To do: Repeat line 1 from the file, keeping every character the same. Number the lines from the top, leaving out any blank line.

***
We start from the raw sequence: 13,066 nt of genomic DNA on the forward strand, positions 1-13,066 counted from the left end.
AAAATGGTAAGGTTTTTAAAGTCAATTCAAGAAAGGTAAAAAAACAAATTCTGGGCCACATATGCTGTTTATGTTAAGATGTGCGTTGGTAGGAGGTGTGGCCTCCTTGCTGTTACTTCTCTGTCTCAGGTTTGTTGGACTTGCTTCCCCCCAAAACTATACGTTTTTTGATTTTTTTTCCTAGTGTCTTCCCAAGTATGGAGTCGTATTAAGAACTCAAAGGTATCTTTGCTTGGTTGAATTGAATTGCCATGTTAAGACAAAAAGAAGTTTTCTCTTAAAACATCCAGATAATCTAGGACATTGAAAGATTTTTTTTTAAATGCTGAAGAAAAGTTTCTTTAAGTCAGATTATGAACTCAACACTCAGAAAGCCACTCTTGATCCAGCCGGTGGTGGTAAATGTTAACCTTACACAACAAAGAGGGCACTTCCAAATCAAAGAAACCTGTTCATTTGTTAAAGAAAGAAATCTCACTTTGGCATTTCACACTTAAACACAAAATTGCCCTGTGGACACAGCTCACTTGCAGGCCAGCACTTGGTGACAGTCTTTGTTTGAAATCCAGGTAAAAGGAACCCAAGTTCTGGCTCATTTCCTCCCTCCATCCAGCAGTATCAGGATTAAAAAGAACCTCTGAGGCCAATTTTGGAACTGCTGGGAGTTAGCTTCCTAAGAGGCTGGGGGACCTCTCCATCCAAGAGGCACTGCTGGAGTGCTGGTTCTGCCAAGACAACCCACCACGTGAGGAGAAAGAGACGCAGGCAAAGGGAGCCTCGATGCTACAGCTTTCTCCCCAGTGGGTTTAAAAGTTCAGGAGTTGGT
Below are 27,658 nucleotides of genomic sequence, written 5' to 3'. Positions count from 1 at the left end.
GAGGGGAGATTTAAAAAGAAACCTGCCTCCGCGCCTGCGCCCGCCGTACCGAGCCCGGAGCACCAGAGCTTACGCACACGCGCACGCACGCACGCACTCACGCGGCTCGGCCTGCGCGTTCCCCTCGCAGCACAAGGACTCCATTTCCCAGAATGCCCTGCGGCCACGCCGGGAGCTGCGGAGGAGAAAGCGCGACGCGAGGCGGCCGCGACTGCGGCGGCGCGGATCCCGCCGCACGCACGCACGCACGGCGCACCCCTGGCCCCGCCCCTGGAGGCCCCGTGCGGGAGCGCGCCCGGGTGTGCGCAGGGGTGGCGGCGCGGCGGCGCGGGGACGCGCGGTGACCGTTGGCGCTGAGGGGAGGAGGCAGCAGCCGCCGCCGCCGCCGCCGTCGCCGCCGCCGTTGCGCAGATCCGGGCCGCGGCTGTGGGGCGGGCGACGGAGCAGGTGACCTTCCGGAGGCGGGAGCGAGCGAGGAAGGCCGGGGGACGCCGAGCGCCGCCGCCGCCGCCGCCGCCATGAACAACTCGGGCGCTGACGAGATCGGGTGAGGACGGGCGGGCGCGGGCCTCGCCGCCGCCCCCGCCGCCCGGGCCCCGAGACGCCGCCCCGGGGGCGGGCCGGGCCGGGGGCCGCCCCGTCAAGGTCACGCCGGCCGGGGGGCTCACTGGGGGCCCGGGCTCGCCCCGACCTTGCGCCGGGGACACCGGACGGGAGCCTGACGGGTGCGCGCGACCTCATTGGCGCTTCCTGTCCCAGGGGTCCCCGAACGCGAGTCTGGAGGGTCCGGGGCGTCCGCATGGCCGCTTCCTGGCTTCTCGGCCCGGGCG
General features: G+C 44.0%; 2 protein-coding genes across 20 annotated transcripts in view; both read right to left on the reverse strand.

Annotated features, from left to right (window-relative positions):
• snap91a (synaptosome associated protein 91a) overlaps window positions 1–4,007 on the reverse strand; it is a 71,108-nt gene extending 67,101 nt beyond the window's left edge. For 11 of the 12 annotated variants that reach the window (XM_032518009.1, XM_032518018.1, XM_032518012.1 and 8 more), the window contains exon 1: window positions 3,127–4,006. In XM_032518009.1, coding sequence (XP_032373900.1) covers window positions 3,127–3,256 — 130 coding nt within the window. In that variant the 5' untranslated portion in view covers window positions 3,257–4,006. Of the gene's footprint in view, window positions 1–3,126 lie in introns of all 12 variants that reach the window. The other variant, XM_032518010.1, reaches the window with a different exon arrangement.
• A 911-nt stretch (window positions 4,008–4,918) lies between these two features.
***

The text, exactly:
We start from the raw sequence: 13,066 nt of genomic DNA on the forward strand, positions 1-13,066 counted from the left end.